I decided to get a head start so I was ready to sneeze once on camera, so I ate a dollop of the prepared wasabi I brought for the shoot (you know the hot green stuff you mix with soy sauce and dip your sushi in). The joke at my house is that you know there’s enough wasabi when it makes Mom sneeze.
Bob sprayed cologne over my head to tickle my nose. I walked under the fine mist on my way to run a feather duster around one of the equipment rooms, to dowse it in dust bunnies. I put it aside for extra sneeze power, just in case. I ate a second and then third dollop of wasabi.
After all the technical checks were made and the set was ready, we all piled back onto the studio floor. Beside me, just out of the shot, we put a chair for my wasabi and feather duster. I spoke a short introduction several times trying to talk through my nerves. I wondered how I looked—anxious--on the screen. I increased the size of wasabi balls, because it didn’t seem to have an affect. Not a sign of a sneeze. I swallowed more of the green paste and then inhaled to fill my nose and head with hot spicy fumes.
It’s important to understand that in the series of worries I had preparing for this event, it never occurred to me that I might not be able to sneeze.
The wasabi finally made me nauseous so we changed to the dust- covered feather duster. I shook the thing. I sniffed it. I sniffed it again. I could feel the pressure mounting high up behind my nose.
Joe had an idea and turned off the camera to run down to the market to buy some ground pepper. I stuck my nostril over the protruding hole on the top of the shaker so that it fit snugly, and breathed deeply through my nose, hoping its harshness would grab hold of that reliable sneeze. While I could smell the distinct peppery fragrance, it failed to lodge the usual burr up my nose that causes the explosion. Bob suggested I pour some of the pepper onto a plate, as if a wider surface would help. Was I snorting pepper like others sniff glue? By now my nose had been assaulted with perfume, wasabi fumes, dust and pepper and it began to feel numb and warm, conspicuous beneath my eyes. This nose was ready to erupt. We forged on.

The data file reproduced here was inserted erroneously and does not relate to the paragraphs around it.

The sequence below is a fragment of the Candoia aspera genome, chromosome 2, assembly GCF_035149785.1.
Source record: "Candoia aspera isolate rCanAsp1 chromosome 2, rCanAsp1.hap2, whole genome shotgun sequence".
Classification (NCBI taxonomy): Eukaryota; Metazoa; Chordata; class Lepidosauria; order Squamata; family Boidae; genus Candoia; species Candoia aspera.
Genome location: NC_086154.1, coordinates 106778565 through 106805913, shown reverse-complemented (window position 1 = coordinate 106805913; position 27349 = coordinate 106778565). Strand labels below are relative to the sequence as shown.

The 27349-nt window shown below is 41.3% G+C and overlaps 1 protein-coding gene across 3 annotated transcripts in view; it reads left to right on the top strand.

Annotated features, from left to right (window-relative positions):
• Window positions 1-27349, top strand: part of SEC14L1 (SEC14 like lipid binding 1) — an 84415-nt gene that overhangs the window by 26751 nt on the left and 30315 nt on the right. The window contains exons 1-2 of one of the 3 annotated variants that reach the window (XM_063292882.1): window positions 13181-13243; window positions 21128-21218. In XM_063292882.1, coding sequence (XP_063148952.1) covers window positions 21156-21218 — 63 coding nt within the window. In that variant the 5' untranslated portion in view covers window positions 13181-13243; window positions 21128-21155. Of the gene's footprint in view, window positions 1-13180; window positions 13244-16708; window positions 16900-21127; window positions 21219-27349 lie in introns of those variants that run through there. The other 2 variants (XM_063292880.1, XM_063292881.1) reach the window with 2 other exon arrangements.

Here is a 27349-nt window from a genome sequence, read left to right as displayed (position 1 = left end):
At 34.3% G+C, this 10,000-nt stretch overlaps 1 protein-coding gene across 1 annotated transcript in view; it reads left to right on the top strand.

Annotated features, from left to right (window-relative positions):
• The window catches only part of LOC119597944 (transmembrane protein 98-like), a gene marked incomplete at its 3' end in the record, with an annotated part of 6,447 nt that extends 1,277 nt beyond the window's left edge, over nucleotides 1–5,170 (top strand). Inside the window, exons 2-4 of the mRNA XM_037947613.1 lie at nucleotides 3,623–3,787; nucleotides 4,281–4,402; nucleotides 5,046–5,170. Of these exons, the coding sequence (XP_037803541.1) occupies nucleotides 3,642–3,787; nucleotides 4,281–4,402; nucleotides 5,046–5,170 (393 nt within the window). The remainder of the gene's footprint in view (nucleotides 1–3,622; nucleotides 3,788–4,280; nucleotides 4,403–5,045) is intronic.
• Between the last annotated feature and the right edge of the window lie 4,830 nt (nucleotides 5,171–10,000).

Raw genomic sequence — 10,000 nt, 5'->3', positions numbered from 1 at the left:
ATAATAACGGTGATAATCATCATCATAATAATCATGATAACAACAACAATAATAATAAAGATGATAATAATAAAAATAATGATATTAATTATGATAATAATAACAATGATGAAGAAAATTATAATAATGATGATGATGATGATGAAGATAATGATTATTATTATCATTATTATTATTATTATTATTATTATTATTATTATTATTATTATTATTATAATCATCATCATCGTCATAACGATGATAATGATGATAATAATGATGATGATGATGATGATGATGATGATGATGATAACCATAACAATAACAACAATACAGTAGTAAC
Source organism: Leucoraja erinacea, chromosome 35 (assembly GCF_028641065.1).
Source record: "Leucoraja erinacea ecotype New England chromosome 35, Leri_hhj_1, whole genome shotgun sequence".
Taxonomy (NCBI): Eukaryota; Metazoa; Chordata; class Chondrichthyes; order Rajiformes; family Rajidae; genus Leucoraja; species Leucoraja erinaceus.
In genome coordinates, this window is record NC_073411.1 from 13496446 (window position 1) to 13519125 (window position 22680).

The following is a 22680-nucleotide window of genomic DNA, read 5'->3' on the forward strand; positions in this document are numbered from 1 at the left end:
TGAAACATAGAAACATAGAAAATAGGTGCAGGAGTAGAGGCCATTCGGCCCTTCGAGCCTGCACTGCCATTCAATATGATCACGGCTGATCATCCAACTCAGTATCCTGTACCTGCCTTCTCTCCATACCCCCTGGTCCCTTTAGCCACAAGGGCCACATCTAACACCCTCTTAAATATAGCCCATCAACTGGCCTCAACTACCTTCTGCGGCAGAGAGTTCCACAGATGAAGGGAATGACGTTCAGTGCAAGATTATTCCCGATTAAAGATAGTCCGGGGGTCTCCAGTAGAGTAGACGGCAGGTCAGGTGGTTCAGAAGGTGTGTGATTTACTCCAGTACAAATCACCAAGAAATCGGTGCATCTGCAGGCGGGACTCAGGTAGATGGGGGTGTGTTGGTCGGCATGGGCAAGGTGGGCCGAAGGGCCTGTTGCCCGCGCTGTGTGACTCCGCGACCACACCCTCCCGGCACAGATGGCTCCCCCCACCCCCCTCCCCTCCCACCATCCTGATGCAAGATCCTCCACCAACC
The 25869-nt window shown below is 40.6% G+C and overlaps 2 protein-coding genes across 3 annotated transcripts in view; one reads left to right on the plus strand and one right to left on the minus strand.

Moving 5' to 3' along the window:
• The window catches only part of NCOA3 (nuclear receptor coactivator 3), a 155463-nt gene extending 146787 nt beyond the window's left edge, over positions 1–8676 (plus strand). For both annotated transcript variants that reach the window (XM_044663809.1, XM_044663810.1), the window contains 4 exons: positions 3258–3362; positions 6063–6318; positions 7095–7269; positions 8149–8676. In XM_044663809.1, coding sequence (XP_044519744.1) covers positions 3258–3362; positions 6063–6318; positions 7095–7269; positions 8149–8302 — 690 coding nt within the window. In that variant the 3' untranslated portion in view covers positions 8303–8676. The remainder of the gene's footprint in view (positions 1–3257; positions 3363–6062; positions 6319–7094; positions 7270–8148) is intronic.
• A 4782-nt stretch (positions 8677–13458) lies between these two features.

I looked up at the bright lights above the set, a trick we used when I was a kid to encourage a sneeze. I was determined.
I asked for the dustiest room in the place. They showed me to the mailroom where I moved everything from one place to another and back again. I accidentally dumped shipping materials from the shelf in the closet onto my head, sure to stir some dust. I ran my rag on all surfaces, including around the pictures and on top of the doors. I shoved the rag under my nose. Dust never fails to make me sneeze. Except on audition night.
From a distance I could hear Joe and Bob rifling around in a store room, their muffled voices noting their enthusiastic support for the cause. They called me back to the studio where they stood, looking slightly evil, holding an overfull vacuum cleaner bag between them, one of them tugging at the opening to show the dancing dust particles lit from behind by studio lights. I gave them the hairy eyeball and a nod simultaneously. I knew what I had to do.
Bob held and then shook the awful bag out of sight of the camera, under my nose while I cautiously breathed in. I know about dust mites. He shook. I sniffed. He shook. I sniffed. It was disgusting. It was futile. Our morale plummeted. Our discomfort hung in the air like a smelly side of beef.
Bob rallied us with the thought of nose spray, which he retrieved and rinsed before handing to me. “Yetch,” I thought, “dust mites and germs.” I held a nostril with one hand while both squeezing the jar, and breathing at just the right time so that the spray erupted at my peak inhalation. I repeated in each nostril. By now my hot nose felt double its size.
I finally promised Joe that if he would loan me his tweezers and I plucked my eyebrows and it didn’t work that we'd quit. I retrieved a small mirror from my emergency kit and tweezed and plucked for several minutes before I surrendered. It was 6:30.
We all stood staring at the chair just off camera now filled with the almost-empty wasabi container, a gross feather duster, a camping-type pepper shaker, a small, teetering dish of ground pepper, my dusting rag from the mailroom, the nose spray now with no lid, the tweezers and my mirror; the vacuum bag propped in a filthy heap below. Hello disappointment and relief.
Joe promised that the camera would be sitting in the studio through the end of the month because they were working out of the office, and that if I could conjure up a sneeze to call them and they would continue the shoot. He reminded me to wear the same sweater. I apologized, again. He said another thing that never occurred to me in my pre-audition jitters, "Could have been worse,” he shook his head, eyes low. “It would have been way worse in
I offered to buy dinner. They were polite and didn’t laugh at my impotence. “Talk about performance anxiety,” I pouted.
“Or maybe it’s the cold, dry weather,” justified Joe.
We ate Mexican and drank beer and talked about old times. And then, I sneezed all the way home.